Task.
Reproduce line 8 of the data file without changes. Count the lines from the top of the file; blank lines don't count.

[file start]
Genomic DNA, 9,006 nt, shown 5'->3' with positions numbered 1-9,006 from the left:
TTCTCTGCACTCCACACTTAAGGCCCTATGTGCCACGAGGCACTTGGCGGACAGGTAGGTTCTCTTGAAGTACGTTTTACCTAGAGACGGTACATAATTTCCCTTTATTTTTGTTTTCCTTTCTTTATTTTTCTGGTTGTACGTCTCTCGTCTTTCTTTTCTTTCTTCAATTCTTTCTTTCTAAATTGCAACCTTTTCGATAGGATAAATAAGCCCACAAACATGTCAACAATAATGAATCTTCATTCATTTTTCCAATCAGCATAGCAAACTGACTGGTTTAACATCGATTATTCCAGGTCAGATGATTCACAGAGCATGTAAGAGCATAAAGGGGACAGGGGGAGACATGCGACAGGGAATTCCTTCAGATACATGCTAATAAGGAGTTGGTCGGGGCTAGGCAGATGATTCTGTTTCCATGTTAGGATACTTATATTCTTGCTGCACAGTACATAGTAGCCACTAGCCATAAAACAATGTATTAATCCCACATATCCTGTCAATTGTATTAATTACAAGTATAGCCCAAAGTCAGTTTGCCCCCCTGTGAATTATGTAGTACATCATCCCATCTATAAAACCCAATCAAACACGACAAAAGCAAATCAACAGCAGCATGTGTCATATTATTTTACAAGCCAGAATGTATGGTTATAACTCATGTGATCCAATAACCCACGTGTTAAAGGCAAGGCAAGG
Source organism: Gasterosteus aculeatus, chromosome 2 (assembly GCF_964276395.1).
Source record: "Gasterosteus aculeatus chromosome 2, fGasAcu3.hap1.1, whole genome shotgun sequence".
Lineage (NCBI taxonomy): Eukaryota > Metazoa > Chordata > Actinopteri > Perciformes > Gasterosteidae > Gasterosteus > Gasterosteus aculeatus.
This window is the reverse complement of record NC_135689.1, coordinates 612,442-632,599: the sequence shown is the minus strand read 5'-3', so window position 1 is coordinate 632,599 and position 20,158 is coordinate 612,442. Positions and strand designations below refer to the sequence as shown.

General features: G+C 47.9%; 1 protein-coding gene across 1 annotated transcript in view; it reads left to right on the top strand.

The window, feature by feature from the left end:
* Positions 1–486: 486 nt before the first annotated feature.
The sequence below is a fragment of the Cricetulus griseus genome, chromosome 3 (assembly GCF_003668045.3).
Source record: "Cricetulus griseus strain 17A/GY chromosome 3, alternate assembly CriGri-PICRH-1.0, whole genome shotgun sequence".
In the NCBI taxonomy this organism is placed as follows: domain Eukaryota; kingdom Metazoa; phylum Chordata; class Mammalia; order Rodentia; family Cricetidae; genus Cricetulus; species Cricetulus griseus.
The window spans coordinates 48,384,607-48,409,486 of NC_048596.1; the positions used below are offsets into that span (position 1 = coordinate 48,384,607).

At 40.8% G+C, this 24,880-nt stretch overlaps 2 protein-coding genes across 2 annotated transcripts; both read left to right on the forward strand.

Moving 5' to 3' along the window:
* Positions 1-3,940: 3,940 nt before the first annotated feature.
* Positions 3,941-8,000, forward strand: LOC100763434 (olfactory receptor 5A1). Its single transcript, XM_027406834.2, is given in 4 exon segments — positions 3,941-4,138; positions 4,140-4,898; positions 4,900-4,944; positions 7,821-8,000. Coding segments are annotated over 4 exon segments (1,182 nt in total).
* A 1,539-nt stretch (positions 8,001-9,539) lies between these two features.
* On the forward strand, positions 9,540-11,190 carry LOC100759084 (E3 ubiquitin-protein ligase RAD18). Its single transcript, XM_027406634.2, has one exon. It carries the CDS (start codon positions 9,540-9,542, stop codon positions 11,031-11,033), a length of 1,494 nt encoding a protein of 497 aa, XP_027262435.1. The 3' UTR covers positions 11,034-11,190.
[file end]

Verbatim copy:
The window, feature by feature from the left end: